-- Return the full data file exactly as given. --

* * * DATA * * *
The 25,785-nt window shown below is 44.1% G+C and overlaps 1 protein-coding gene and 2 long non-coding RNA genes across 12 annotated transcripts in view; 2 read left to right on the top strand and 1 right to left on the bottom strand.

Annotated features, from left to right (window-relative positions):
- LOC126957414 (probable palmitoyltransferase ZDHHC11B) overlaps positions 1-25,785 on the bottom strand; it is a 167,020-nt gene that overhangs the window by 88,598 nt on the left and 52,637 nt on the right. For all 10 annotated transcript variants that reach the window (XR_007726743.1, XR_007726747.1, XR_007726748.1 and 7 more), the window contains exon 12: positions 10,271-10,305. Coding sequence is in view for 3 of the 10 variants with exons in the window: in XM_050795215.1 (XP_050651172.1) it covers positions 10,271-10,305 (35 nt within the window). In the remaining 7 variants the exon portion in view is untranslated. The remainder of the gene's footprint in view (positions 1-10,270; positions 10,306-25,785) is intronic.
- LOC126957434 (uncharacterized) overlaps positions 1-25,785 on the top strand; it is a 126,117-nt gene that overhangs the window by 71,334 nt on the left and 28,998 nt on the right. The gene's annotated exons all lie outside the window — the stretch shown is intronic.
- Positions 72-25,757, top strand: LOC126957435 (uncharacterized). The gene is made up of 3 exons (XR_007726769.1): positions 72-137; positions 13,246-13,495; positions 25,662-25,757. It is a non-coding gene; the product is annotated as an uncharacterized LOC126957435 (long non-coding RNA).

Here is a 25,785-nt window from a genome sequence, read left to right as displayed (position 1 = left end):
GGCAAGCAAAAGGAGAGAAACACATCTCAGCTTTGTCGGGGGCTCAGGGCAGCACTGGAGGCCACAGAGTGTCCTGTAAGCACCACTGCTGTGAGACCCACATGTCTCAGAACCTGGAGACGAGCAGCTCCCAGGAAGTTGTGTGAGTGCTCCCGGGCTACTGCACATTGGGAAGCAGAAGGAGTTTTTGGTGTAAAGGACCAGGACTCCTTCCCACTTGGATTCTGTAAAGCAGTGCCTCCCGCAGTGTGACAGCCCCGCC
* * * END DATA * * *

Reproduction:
The 25,785-nt window shown below is 44.1% G+C and overlaps 1 protein-coding gene and 2 long non-coding RNA genes across 12 annotated transcripts in view; 2 read left to right on the top strand and 1 right to left on the bottom strand.

Annotated features, from left to right (window-relative positions):
- LOC126957414 (probable palmitoyltransferase ZDHHC11B) overlaps positions 1-25,785 on the bottom strand; it is a 167,020-nt gene that overhangs the window by 88,598 nt on the left and 52,637 nt on the right. For all 10 annotated transcript variants that reach the window (XR_007726743.1, XR_007726747.1, XR_007726748.1 and 7 more), the window contains exon 12: positions 10,271-10,305. Coding sequence is in view for 3 of the 10 variants with exons in the window: in XM_050795215.1 (XP_050651172.1) it covers positions 10,271-10,305 (35 nt within the window). In the remaining 7 variants the exon portion in view is untranslated. The remainder of the gene's footprint in view (positions 1-10,270; positions 10,306-25,785) is intronic.
- LOC126957434 (uncharacterized) overlaps positions 1-25,785 on the top strand; it is a 126,117-nt gene that overhangs the window by 71,334 nt on the left and 28,998 nt on the right. The gene's annotated exons all lie outside the window — the stretch shown is intronic.
- Positions 72-25,757, top strand: LOC126957435 (uncharacterized). The gene is made up of 3 exons (XR_007726769.1): positions 72-137; positions 13,246-13,495; positions 25,662-25,757. It is a non-coding gene; the product is annotated as an uncharacterized LOC126957435 (long non-coding RNA).

Here is a 25,785-nt window from a genome sequence, read left to right as displayed (position 1 = left end):
GGCAAGCAAAAGGAGAGAAACACATCTCAGCTTTGTCGGGGGCTCAGGGCAGCACTGGAGGCCACAGAGTGTCCTGTAAGCACCACTGCTGTGAGACCCACATGTCTCAGAACCTGGAGACGAGCAGCTCCCAGGAAGTTGTGTGAGTGCTCCCGGGCTACTGCACATTGGGAAGCAGAAGGAGTTTTTGGTGTAAAGGACCAGGACTCCTTCCCACTTGGATTCTGTAAAGCAGTGCCTCCCGCAGTGTGACAGCCCCGCC